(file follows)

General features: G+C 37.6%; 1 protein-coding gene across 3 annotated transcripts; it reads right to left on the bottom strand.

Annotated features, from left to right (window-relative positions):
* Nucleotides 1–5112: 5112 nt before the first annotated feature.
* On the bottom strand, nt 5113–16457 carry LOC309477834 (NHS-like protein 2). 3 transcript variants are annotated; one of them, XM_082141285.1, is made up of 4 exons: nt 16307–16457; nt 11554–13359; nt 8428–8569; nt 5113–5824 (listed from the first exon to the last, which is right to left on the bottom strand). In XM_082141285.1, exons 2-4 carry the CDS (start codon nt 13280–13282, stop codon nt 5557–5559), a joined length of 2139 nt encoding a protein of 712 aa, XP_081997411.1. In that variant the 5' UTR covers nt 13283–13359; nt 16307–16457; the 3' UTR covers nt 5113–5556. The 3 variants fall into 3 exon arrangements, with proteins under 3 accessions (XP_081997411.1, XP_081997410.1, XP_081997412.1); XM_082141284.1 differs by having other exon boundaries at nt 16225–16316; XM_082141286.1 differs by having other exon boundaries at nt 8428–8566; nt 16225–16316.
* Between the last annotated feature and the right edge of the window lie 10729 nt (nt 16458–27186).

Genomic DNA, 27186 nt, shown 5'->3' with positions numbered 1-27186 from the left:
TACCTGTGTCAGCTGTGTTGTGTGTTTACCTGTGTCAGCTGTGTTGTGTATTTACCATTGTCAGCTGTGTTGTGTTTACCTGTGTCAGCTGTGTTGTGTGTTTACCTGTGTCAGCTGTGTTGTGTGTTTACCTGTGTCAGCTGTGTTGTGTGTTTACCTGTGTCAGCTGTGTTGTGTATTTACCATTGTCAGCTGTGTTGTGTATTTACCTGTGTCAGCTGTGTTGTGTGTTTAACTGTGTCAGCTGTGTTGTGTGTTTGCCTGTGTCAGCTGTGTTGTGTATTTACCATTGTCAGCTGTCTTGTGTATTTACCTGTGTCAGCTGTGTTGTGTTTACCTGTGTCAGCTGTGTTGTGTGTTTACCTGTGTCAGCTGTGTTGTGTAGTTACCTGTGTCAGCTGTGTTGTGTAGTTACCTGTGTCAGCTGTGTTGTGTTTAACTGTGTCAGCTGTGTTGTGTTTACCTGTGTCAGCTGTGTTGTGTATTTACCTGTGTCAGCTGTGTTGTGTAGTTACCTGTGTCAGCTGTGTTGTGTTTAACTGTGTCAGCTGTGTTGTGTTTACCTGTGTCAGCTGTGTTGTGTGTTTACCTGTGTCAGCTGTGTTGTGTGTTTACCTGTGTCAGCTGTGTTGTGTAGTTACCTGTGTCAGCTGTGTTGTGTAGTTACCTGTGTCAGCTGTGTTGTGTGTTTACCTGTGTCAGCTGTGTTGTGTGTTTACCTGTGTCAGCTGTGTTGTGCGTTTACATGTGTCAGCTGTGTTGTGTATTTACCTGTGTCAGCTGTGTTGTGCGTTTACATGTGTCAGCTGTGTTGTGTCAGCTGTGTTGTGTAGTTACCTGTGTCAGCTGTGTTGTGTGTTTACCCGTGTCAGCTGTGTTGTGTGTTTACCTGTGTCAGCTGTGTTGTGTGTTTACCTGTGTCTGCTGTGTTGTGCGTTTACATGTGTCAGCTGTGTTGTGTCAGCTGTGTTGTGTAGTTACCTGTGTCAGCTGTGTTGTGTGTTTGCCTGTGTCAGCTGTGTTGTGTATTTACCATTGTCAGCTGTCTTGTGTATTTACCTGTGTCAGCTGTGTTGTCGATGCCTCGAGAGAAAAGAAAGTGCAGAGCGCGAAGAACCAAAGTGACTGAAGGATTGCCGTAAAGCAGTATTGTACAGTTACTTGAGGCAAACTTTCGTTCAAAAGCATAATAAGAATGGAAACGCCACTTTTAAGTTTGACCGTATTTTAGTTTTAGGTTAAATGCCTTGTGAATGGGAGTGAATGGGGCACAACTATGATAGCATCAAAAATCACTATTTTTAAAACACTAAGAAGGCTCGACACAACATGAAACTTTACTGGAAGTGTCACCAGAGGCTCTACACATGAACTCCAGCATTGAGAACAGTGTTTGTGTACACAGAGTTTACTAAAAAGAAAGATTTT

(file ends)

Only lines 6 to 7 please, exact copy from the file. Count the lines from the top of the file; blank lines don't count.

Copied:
Genomic DNA, 27186 nt, shown 5'->3' with positions numbered 1-27186 from the left:
TACCTGTGTCAGCTGTGTTGTGTGTTTACCTGTGTCAGCTGTGTTGTGTATTTACCATTGTCAGCTGTGTTGTGTTTACCTGTGTCAGCTGTGTTGTGTGTTTACCTGTGTCAGCTGTGTTGTGTGTTTACCTGTGTCAGCTGTGTTGTGTGTTTACCTGTGTCAGCTGTGTTGTGTATTTACCATTGTCAGCTGTGTTGTGTATTTACCTGTGTCAGCTGTGTTGTGTGTTTAACTGTGTCAGCTGTGTTGTGTGTTTGCCTGTGTCAGCTGTGTTGTGTATTTACCATTGTCAGCTGTCTTGTGTATTTACCTGTGTCAGCTGTGTTGTGTTTACCTGTGTCAGCTGTGTTGTGTGTTTACCTGTGTCAGCTGTGTTGTGTAGTTACCTGTGTCAGCTGTGTTGTGTAGTTACCTGTGTCAGCTGTGTTGTGTTTAACTGTGTCAGCTGTGTTGTGTTTACCTGTGTCAGCTGTGTTGTGTATTTACCTGTGTCAGCTGTGTTGTGTAGTTACCTGTGTCAGCTGTGTTGTGTTTAACTGTGTCAGCTGTGTTGTGTTTACCTGTGTCAGCTGTGTTGTGTGTTTACCTGTGTCAGCTGTGTTGTGTGTTTACCTGTGTCAGCTGTGTTGTGTAGTTACCTGTGTCAGCTGTGTTGTGTAGTTACCTGTGTCAGCTGTGTTGTGTGTTTACCTGTGTCAGCTGTGTTGTGTGTTTACCTGTGTCAGCTGTGTTGTGCGTTTACATGTGTCAGCTGTGTTGTGTATTTACCTGTGTCAGCTGTGTTGTGCGTTTACATGTGTCAGCTGTGTTGTGTCAGCTGTGTTGTGTAGTTACCTGTGTCAGCTGTGTTGTGTGTTTACCCGTGTCAGCTGTGTTGTGTGTTTACCTGTGTCAGCTGTGTTGTGTGTTTACCTGTGTCTGCTGTGTTGTGCGTTTACATGTGTCAGCTGTGTTGTGTCAGCTGTGTTGTGTAGTTACCTGTGTCAGCTGTGTTGTGTGTTTGCCTGTGTCAGCTGTGTTGTGTATTTACCATTGTCAGCTGTCTTGTGTATTTACCTGTGTCAGCTGTGTTGTCGATGCCTCGAGAGAAAAGAAAGTGCAGAGCGCGAAGAACCAAAGTGACTGAAGGATTGCCGTAAAGCAGTATTGTACAGTTACTTGAGGCAAACTTTCGTTCAAAAGCATAATAAGAATGGAAACGCCACTTTTAAGTTTGACCGTATTTTAGTTTTAGGTTAAATGCCTTGTGAATGGGAGTGAATGGGGCACAACTATGATAGCATCAAAAATCACTATTTTTAAAACACTAAGAAGGCTCGACACAACATGAAACTTTACTGGAAGTGTCACCAGAGGCTCTACACATGAACTCCAGCATTGAGAACAGTGTTTGTGTACACAGAGTTTACTAAAAAGAAAGATTTT